The first in a series on recycling in Vermont.
Here at the Chittenden Solid Waste District, we geek out on recycling. As municipal solid waste managers, it’s literally our job to be the local experts on how our community can best manage all the stuff we buy, use, and toss out. Plus, after 25 years of navigating recycling markets, we’ve steered through all kinds of waters: smooth, choppy, and even downright stormy, which is where we’ve been since 2013 when China started changing its policies on imported recycled scrap.
Nearly every major media outlet has reported on these changes, and all of them have gotten much of it wrong. Recycling is way more complex than a dramatic headline.* What’s more, it isn’t the same everywhere in the world, the U.S., or even in New England! Even for recycling geeks, it’s a lot to wade through.
So, we decided to cut through the crazy and break down how recycling–specifically, “blue-bin” recycling—really does work in Chittenden County and Vermont.
To make it even simpler, we’ll take it one material at a time, starting in this article with every Vermonter’s favorite: The milk jug! For illustration’s sake, let’s say the milk you buy comes in a white plastic jug (the kind you can’t see through). Here’s how that jug spends its life in Vermont and beyond:
Your family drinks all the milk. You rinse the jug, put the cap on, and toss it in the recycling bin with all your other recyclables.
Your trash and recycling hauling company picks up your recyclables or you bring them to a CSWD Drop-Off Center, and they go to CSWD’s Materials Recovery Facility—commonly called the MRF (rhymes with smurf)—in Williston.
The workers and equipment at the MRF separate all those recyclables into different groups. Your white jug joins other colored containers, like laundry detergent and shampoo bottles, made of the same type of plastic—HDPE. Milk jugs made from “natural” HDPE (the kind you can see the milk through), go in a separate bin with hundreds of others just like it.
The MRF sells your white jug in a 700-pound bale of colored HDPE for about $300.00 to $400.00/ton. The bale of natural HDPE sells for double that amount–about $750.00 to $850.00/ton. Both loads go to a plastics processor in the eastern United States, which shreds, washes, and turns the plastic into pellets.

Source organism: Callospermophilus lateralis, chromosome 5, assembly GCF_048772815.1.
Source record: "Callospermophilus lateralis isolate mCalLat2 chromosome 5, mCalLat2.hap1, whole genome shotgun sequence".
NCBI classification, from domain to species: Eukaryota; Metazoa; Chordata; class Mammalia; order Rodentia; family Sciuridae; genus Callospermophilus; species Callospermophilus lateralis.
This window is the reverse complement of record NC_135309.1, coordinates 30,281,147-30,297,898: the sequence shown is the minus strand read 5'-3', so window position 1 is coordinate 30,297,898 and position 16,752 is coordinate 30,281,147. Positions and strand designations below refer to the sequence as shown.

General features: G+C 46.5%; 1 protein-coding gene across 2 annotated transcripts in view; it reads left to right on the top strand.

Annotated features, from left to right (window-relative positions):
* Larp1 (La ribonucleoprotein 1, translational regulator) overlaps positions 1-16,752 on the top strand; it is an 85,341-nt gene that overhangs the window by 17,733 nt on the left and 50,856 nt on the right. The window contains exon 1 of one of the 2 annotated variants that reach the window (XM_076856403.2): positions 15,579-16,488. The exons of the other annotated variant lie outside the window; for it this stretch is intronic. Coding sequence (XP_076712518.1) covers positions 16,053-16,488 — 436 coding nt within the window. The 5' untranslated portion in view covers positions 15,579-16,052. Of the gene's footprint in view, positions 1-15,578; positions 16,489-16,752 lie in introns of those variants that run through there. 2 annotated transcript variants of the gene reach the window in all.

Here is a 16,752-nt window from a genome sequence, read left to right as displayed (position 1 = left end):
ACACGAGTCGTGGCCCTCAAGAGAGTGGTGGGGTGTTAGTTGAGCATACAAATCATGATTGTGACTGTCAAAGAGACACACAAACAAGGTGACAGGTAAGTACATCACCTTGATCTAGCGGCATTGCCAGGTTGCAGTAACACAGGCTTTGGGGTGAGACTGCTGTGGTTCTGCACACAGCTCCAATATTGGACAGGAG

A manufacturer buys the recycled HDPE pellets and uses them to make new bottles, drainage pipe, or maybe plastic pallets (for example).
Someone buys the new product, and the jug starts its new life!
Even though recycling conserves resources when compared with making items from new or non-recycled materials, it clearly isn’t free. Every step in any recyclable’s life involves labor, transportation, and energy costs. That’s why reducing our consumption and extending product lifespans through reuse will always beat recycling when it comes to the overall environmental impact and sustainability of our choices.
Still, recycling has a role to play, even for materials like a magazine or glass bottle, which have different stories to tell than the milk jug—stay tuned for those! The bottom line is that CSWD works hard to build North American markets for Vermont’s recyclables, because keeping recyclables out of the landfill is at the heart of our mission.
There’s so much more to tell, we can’t wait to share it with you in our next installment. What do YOU want us to break down next? Send your questions to firstname.lastname@example.org, and if you want to see it all happening up close and in-person, come on a tour!
Find out more about all our tours and workshops on our Programs & Learning Opportunities page.
*Want a deeper dive into China’s role in global recycling markets? Check out this Resource Recycling timeline.